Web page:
Startup founders may suffer from the illusion of control from time to time. It's common to overestimate your capacity to affect events and outcomes, even when you don't have much control over them! While confidence should be encouraged, too much confidence can lead to risk-taking behaviour that puts your startup at risk of failure.
For example, after returning from a recent fashion week, you get a strong hunch that 1990s fashion is making a comeback. You stock up aggressively on bales of used clothing, assuming that consumers want to show their individualism post-COVID with bright neon colours and phat pants, and easily outbid competitors at every auction.
There is one small problem. You did not gather feedback from consumers. After listing several vintage items, you could have tasked your agents with reaching out to visitors and asking what they thought. Or monitor live chat sessions to see how customers react to tight-fitting nylon shirts, neoprene jackets and platform shoes.
Your startup's ability to survive depends on meeting market demand. If you're not selling what fickle consumers want now, you may fade into irrelevance. Engaging your customers in two-way dialogue can even uncover valuable insights into where the market may be heading, keeping you one step ahead of your competitors.
2. Endlessly tweaking business models
The first step to building a successful startup is to have a business model. This means identifying whom you are selling your product or service to, what it is that you want them to do, and how much money you expect to make from each transaction. This may look good on a pitch deck but markets often have surprises in store.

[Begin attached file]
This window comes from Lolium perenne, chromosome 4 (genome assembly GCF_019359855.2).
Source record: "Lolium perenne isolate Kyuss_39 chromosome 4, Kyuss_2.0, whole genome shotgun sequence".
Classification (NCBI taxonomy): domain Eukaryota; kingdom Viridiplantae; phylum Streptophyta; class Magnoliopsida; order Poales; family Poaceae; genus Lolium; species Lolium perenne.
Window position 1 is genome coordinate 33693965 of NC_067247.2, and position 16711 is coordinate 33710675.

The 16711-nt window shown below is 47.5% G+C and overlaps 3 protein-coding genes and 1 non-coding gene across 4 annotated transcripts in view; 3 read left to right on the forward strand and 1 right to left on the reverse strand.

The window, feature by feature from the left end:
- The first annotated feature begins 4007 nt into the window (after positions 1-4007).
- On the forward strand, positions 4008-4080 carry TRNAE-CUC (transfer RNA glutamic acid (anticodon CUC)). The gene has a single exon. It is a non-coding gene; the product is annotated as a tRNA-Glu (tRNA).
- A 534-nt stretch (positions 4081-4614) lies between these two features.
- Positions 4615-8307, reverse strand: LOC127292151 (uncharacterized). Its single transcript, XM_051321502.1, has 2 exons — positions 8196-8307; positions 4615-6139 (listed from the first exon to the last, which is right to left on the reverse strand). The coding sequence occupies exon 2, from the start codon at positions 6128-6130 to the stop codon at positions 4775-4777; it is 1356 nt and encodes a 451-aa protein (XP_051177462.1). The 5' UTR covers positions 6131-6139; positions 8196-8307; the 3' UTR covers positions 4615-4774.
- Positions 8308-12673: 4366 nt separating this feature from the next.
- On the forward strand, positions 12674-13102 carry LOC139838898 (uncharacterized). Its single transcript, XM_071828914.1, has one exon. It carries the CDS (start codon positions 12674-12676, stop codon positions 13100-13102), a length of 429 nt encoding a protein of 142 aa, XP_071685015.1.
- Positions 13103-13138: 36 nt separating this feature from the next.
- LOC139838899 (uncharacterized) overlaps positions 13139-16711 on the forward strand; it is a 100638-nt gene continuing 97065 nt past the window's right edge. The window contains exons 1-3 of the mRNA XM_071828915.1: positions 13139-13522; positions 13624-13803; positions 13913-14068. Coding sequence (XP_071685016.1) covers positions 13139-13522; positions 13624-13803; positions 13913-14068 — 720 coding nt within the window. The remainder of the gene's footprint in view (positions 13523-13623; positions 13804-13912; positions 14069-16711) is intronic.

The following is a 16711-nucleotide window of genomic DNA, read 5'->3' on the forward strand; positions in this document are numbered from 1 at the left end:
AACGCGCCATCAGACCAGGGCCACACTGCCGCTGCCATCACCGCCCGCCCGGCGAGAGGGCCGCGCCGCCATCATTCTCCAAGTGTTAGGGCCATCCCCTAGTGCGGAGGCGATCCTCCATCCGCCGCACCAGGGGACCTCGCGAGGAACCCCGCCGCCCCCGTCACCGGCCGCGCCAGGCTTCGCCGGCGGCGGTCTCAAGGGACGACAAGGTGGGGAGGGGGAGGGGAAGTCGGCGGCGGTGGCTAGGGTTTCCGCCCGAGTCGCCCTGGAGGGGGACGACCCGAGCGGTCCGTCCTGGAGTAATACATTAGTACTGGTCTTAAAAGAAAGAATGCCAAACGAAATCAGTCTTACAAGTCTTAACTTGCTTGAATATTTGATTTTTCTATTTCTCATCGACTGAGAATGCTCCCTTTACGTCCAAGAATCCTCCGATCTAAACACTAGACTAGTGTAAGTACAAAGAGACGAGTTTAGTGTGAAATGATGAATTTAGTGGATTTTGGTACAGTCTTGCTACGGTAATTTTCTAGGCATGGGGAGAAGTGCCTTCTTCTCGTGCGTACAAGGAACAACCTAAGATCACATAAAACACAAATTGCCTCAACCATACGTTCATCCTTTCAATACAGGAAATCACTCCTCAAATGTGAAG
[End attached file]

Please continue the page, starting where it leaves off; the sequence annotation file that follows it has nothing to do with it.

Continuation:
The danger is that business models can be difficult to define. Many startups spend more time working on their initial business model than they do on actually building the product or service itself! This often leads to the endless tweaking of the original plan as new data arrives and changes are made based on those findings.
On the other hand, sticking to one particular variation of a business model can be harmful as well. What is a startup supposed to do when faced with this dilemma? You can get closer to finding success with your digital commerce venture by balancing experimentation with iteration, and by learning from mistakes—FAST!
Your e-commerce shop depends on a tried-and-true business model: list some products, attract web traffic, and then wait for people to add items to their cart. Alternatively, try conversational marketing to excite customers, dazzle them with videos, and share screens as your agents accompany them on their buying journey.